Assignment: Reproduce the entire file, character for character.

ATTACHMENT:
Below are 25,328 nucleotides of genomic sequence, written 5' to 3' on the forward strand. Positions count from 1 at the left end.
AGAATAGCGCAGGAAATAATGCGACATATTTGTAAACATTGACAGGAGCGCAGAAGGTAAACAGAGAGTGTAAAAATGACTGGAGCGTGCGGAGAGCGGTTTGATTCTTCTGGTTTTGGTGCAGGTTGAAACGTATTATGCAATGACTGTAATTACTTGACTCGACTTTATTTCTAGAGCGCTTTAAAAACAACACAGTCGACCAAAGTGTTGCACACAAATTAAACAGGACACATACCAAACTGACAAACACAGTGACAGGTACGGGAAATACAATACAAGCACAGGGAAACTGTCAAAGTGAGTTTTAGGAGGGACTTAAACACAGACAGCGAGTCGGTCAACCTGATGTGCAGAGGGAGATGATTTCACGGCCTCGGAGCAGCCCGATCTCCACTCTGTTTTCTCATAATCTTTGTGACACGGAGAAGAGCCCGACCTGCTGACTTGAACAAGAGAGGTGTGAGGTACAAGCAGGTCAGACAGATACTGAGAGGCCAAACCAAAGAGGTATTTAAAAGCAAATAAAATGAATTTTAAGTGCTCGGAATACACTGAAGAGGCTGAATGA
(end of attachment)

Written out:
Below are 25,328 nucleotides of genomic sequence, written 5' to 3' on the forward strand. Positions count from 1 at the left end.
AGAATAGCGCAGGAAATAATGCGACATATTTGTAAACATTGACAGGAGCGCAGAAGGTAAACAGAGAGTGTAAAAATGACTGGAGCGTGCGGAGAGCGGTTTGATTCTTCTGGTTTTGGTGCAGGTTGAAACGTATTATGCAATGACTGTAATTACTTGACTCGACTTTATTTCTAGAGCGCTTTAAAAACAACACAGTCGACCAAAGTGTTGCACACAAATTAAACAGGACACATACCAAACTGACAAACACAGTGACAGGTACGGGAAATACAATACAAGCACAGGGAAACTGTCAAAGTGAGTTTTAGGAGGGACTTAAACACAGACAGCGAGTCGGTCAACCTGATGTGCAGAGGGAGATGATTTCACGGCCTCGGAGCAGCCCGATCTCCACTCTGTTTTCTCATAATCTTTGTGACACGGAGAAGAGCCCGACCTGCTGACTTGAACAAGAGAGGTGTGAGGTACAAGCAGGTCAGACAGATACTGAGAGGCCAAACCAAAGAGGTATTTAAAAGCAAATAAAATGAATTTTAAGTGCTCGGAATACACTGAAGAGGCTGAATGA